The first integrase inhibitor for HIV treatment, raltegravir (Isentress), has been used for different purposes -- from part of an initial regimen to more complex regimens for treatment-experienced people. For some patients, raltegravir's twice-daily dosing requirement may be considered a disadvantage in an era when there are several options offering an entire regimen in a single tablet. Still, raltegravir is noteworthy for having few interactions with other drugs and is relatively well tolerated.
The second integrase inhibitor, elvitegravir, is available as part of an entire regimen in one pill (Stribild). In addition to elvitegravir, Stribild contains the anti-HIV drugs tenofovir (Viread) and FTC (emtricitabine, Emtriva). Stribild also contains a novel drug called cobicistat, which is a boosting agent (also known as a pharmacoenhancer). The purpose of cobicistat is to raise and maintain levels of elvitegravir in the blood so that Stribild can be taken once daily. Stribild is roughly equivalent in strength to other commonly used combinations for HIV treatment. It must be taken with food and the presence of cobicistat results in the potential for interactions between many other commonly used medications.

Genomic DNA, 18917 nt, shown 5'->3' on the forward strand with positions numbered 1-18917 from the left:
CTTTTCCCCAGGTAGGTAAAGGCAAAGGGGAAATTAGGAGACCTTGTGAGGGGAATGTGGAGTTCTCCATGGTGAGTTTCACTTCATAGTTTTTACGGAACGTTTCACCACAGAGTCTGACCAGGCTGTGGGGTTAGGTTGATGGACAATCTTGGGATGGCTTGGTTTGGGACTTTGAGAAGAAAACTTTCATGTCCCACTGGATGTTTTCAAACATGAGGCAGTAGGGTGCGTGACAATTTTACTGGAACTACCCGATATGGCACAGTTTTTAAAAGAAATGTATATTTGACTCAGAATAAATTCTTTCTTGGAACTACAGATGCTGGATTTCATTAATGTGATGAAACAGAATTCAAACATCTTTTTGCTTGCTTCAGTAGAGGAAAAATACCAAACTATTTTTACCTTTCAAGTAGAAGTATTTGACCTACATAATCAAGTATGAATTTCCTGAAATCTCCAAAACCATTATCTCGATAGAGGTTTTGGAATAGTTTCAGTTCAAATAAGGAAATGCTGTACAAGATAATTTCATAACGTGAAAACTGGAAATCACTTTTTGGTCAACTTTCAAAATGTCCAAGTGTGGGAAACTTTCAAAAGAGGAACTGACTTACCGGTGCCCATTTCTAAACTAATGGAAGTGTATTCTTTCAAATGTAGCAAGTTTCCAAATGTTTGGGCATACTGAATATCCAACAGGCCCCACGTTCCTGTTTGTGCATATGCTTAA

Dolutegravir is a second-generation experimental integrase inhibitor. Dolutegravir (sold under the brand name Tivicay) has been licensed for use in the U.S. Approval in Canada and the European Union is likely in the coming months. In one clinical trial, when taken as part of combination therapy, dolutegravir was considered statistically superior to a regimen called Atripla -- a single pill taken once daily containing efavirenz (Sustiva, Stocrin) + tenofovir + FTC -- in participants new to HIV therapy. In the same population, dolutegravir-based regimens were considered roughly equivalent to raltegravir-containing regimens.
In Sailing, the latest clinical trial with dolutegravir, the drug was compared to raltegravir in treatment-experienced participants who had never previously used an integrase inhibitor. Researchers found that, in general, once-daily dolutegravir-based regimens were more potent than raltegravir-containing regimens. Further details about this particular clinical trial appear later in this issue of TreatmentUpdate.
Dolutegravir likely has at least these advantages:
- It can be taken once daily (50 mg) without the need for also taking a booster.
- It does not need to be taken with food.
- It is generally well tolerated.
- In some cases it can be used against HIV that has developed resistance to elvitegravir or raltegravir.
Note that when dolutegravir is taken by people who have HIV that is somewhat resistant to integrase inhibitors, it will likely have to be taken twice daily. Prior to prescribing dolutegravir, and particularly in the case of treatment-experienced patients, doctors will have their patients' blood analysed for the degree of resistance to this drug. Also, each patient's treatment history needs to be taken into account.
Karmon SL, Markowitz M. Next generation integrase inhibitors: Where to go after raltegravir? Drugs. 2013 Mar;73(3):213-28.